PORLAMAR, VENEZUELA -- At a recent campaign stop, Henrique Capriles was tossing his trademark, tri-color caps, blowing kisses and waving to the throngs of supporters clamoring around his caravan.
Second chances are hard to come by, and with an 11-point defeat in last October’s presidential elections, Capriles is looking urgently for last-minute support.
With the snap April 14 vote looming, Capriles, the governor of Miranda state, is barnstorming the nation hoping to pull up sagging poll numbers as he faces interim President Nicolás Maduro.
“Capriles is doing what he has to do,” said Luis Vicente León, president of the polling firm Datanalisis, referring to the whistle-stop tour. “He’s swimming against the current.”
Capriles, 40, is banking on the tour to rally enthusiasm and minimize voter abstention in his second try at the presidency. On Sunday, he’s hoping to swamp the streets of the capital for his final rally in Caracas.
Maduro, who was chosen by the late-President Hugo Chávez as his successor, has also been leading mass rallies. But he’s also relying on the Chávez faithful and his socialist party’s majority presence throughout the country to carry him to victory.
With a campaign that only lasts 10 days, the candidates are betting on different strategies, said Carlos Romero, a political scientist at the Central University of Venezuela.
“We’re asking what’s worth more in this express campaign?” he said. “Political machinery or popular fervor in the streets.”
After campaign stops earlier this week in Monagas and Barinas states, Capriles recently stumped on Margarita Island.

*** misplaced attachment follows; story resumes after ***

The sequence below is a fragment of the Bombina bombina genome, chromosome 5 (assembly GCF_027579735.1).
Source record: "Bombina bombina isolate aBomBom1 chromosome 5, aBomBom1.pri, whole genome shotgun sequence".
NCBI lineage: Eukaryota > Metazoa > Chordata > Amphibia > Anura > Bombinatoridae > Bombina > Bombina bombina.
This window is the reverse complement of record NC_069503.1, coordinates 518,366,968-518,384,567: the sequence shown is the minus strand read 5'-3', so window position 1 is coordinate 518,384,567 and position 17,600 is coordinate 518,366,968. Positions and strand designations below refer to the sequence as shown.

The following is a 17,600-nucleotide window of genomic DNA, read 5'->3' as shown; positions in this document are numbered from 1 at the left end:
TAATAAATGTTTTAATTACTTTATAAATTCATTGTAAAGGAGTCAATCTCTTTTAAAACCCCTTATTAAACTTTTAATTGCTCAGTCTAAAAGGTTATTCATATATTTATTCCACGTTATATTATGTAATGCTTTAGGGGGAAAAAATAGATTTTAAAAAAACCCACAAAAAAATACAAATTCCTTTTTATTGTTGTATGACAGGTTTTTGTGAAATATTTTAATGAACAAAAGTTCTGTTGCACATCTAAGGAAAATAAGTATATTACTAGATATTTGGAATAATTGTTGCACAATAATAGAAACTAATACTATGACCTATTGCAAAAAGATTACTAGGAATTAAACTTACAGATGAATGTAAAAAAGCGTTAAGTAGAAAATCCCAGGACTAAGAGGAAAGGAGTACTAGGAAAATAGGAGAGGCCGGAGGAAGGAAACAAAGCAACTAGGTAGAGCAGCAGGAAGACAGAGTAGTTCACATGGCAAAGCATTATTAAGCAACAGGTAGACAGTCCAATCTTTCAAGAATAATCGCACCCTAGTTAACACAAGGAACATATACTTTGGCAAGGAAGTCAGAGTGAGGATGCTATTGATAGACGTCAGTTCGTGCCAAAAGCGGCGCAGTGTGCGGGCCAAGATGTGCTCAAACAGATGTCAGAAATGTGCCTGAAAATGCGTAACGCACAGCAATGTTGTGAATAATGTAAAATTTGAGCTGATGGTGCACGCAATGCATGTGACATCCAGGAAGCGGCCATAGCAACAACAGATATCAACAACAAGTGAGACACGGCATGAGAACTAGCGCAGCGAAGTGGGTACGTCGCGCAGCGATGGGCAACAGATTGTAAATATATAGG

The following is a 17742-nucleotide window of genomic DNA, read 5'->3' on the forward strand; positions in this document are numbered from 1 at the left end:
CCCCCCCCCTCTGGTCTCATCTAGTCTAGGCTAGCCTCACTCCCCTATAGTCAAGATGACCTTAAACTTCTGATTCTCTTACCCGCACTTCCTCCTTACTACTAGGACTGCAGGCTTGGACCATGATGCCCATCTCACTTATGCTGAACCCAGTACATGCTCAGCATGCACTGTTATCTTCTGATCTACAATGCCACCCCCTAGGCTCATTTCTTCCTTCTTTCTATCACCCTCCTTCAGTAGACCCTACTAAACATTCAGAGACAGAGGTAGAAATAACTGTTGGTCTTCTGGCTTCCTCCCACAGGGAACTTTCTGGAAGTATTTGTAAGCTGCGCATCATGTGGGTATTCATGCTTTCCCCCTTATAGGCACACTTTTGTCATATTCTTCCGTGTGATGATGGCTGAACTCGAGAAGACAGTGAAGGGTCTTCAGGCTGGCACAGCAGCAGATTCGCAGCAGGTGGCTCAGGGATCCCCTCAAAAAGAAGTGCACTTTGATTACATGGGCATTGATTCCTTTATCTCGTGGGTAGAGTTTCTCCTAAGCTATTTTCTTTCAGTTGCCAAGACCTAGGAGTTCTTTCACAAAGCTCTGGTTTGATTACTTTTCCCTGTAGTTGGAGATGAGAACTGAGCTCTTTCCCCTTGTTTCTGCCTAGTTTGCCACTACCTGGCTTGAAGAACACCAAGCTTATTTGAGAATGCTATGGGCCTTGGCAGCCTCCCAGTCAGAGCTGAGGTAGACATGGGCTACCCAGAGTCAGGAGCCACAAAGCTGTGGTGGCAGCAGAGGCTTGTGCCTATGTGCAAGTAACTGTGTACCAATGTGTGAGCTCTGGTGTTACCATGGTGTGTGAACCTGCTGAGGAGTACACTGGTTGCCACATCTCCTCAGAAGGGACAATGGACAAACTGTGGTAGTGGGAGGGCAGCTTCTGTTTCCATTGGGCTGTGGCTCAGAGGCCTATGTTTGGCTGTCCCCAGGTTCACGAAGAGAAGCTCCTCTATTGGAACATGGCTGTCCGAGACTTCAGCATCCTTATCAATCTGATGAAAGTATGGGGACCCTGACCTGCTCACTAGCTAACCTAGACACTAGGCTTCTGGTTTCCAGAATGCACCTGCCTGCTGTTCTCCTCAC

Led by swarms of motorcycles and accompanied by a former Miss World, a motorcade carried Capriles through a crowd of thousands that clogged the streets of Porlamar, the island’s principal port city.
“We love you flaco!” women shouted to the governor.
America Rodriguez, a 59-year-old retiree, waited for five hours to see Capriles.
“He’s a force,” she said, braving the heat. “There’s so much violence and crime, my grandchildren can’t go to the park anymore because they’re afraid of getting killed or kidnapped.”
Venezuela’s escalating violence has become a major voter concern, and a keynote of the Capriles campaign.
On Friday, as Maduro marked Chávez’s death one month ago, he accused the opposition of trying to derail the election.
He said authorities had arrested more than one person trying to damage the electrical grid.
“We have imprisoned some saboteurs, including one who we caught red-handed,” he said during a meeting with defense chiefs. The government provided few other details.
In the northern state of Yaracuy earlier this week, he also accused the opposition of trying to convince the National Electoral Council (CNE) to postpone Election Day.
“They want to avoid the inevitable,” he said. “Nicolás Maduro will be president of the people of Venezuela.”
Maduro, as in most of his public appearances, paid homage to the late Venezuelan leader, who led this nation for 14 years.
“Chávez lives in the smiles of our children, Chávez lives in myriad ways,” he said. “Chávez lives above all in the loyalty of the people of Venezuela.”